Alzheimer's & Dementia

The word dementia means deprived of mind. It is a catchall term that covers memory loss, confusion, changes in personality, a decline in thinking skills, and dwindling ability to perform everyday activities.

There are many types of dementia. Alzheimer's disease is the most common. Half or more of people with dementia have Alzheimer's disease. It is caused by the accumulation of tangles and clumps of protein in and around brain cells. These tangles and clumps make it difficult for brain cells to communicate with one another, and can eventually kill them.

Vascular dementia, the second most common type, develops when cholesterol-clogged arteries can't deliver enough oxygen-rich blood to the brain. Sometimes small blockages completely cut off the blood supply to a part of the brain, causing nearby brain cells to die.

The terms dementia and Alzheimer's are often used interchangeably. In part, that's because it is very hard to tell them apart. Usually, a specific type of dementia can only be diagnosed by an autopsy after someone has died.

Dementia affects areas of the brain involved in learning and memory. So a common symptom is difficulty in recalling new information. Memory loss disrupts daily life. An individual with dementia may get lost in a once-familiar neighborhood. He or she may have increasing trouble making decisions, solving problems, or making good judgments. Mood and personality may change. A person with dementia can become more irritable or hostile, or lose interest in almost everything.

Once dementia has developed, it is usually hard to reverse. The goal of treatment is to manage symptoms and slow its progression. Some medications can help slow the intellectual decline in mild to moderate dementia. Psychotherapy techniques like reality orientation and memory retraining can also help people with this condition.

A small percentage of people with dementia develop the condition because of medical issues such as an underactive thyroid gland, an infection, not getting enough vitamin B12, medication side effects, or drinking too much alcohol. In these cases, treating the underlying cause can reverse the dementia.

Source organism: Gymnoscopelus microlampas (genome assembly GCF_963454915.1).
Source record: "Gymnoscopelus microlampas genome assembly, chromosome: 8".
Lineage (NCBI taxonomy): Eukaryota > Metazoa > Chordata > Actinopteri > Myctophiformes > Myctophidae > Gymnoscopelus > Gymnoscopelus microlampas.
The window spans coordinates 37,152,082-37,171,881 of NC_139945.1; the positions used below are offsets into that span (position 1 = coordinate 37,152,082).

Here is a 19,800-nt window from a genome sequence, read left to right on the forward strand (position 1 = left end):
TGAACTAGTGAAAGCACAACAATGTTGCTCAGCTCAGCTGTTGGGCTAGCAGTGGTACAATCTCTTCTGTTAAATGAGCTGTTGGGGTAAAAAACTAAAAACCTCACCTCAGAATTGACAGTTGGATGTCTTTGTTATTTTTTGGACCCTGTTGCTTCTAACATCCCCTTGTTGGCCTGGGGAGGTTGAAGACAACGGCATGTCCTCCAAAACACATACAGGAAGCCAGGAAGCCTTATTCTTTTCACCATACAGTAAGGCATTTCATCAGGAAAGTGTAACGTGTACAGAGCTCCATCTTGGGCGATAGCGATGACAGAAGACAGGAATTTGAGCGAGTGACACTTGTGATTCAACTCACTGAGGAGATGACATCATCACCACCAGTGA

Alzheimer's & Dementia Articles

Can you recognize the warning signs of Alzheimer’s disease?

Did you ever stride purposefully into a room, stand in one spot, and then wonder what you'd intended to do? Have you ever lost your house keys, or forgot where you parked the car? Relax. Occasional memory slips are natural. "Everyone has these experiences sometimes, but if they frequently happen to you or someone you love, they may be early signs of Alzheimer's disease," says Dr. Scott M. McGinnis, a neurologist at Harvard-affiliated Brigham and Women's Hospital and Medical Editor of the Harvard Special Health Report A Guide to Coping with Alzheimer's Disease. More »

Another way to think about dementia

Vascular dementia is the second most common type of dementia. It often gets confused with normal aging since symptoms can mirror everyday “senior moments,” like forgetting a name or just-learned information. Several factors put people at a greater risk for vascular dementia, such as high blood pressure, high cholesterol, diabetes, heart disease, being overweight, and smoking. Making lifestyle changes offers the best protection against the condition.  More »

What can you do to avoid Alzheimer’s disease?

It is unclear what causes 99% of Alzheimer’s disease cases. However, evidence suggests that healthy lifestyle choices—such as getting more sleep, exercising, and eating a Mediterranean diet—may help delay or prevent the disease. There is promising but conflicting evidence that other lifestyle choices—such as learning new things, connecting socially, and limiting alcohol intake—may also help prevent or delay Alzheimer’s disease. However, all of these healthy lifestyle choices can help prevent other chronic health problems.  More »

Heart disease and brain health: Looking at the links

Cardiovascular risk factors such as high blood pressure and high cholesterol can cause poor blood flow and vascular damage in the brain. Over time, these changes cause a decline in cognitive abilities and pave the way for Alzheimer’s disease and other dementias. Taking steps to manage blood pressure, diabetes, and high cholesterol may help support brain function. (Locked) More »